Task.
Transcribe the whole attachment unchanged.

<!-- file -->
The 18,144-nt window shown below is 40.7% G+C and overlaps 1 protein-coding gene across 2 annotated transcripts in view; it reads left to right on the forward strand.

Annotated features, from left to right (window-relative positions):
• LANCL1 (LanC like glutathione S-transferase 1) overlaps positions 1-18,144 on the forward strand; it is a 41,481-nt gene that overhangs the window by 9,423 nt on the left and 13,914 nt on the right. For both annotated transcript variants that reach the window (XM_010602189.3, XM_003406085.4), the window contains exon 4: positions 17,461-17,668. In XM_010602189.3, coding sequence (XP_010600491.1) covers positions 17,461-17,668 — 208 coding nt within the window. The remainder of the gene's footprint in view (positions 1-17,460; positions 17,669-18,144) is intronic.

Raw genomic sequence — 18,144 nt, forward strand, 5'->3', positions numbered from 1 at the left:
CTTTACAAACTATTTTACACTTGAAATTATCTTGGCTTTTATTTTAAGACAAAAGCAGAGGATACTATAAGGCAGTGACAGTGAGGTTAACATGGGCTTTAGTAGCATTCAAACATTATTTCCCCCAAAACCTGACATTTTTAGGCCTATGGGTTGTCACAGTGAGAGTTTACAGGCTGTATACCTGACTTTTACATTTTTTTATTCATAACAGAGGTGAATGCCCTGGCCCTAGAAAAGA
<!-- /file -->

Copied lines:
The 18,144-nt window shown below is 40.7% G+C and overlaps 1 protein-coding gene across 2 annotated transcripts in view; it reads left to right on the forward strand.

Annotated features, from left to right (window-relative positions):
• LANCL1 (LanC like glutathione S-transferase 1) overlaps positions 1-18,144 on the forward strand; it is a 41,481-nt gene that overhangs the window by 9,423 nt on the left and 13,914 nt on the right. For both annotated transcript variants that reach the window (XM_010602189.3, XM_003406085.4), the window contains exon 4: positions 17,461-17,668. In XM_010602189.3, coding sequence (XP_010600491.1) covers positions 17,461-17,668 — 208 coding nt within the window. The remainder of the gene's footprint in view (positions 1-17,460; positions 17,669-18,144) is intronic.

Raw genomic sequence — 18,144 nt, forward strand, 5'->3', positions numbered from 1 at the left:
CTTTACAAACTATTTTACACTTGAAATTATCTTGGCTTTTATTTTAAGACAAAAGCAGAGGATACTATAAGGCAGTGACAGTGAGGTTAACATGGGCTTTAGTAGCATTCAAACATTATTTCCCCCAAAACCTGACATTTTTAGGCCTATGGGTTGTCACAGTGAGAGTTTACAGGCTGTATACCTGACTTTTACATTTTTTTATTCATAACAGAGGTGAATGCCCTGGCCCTAGAAAAGA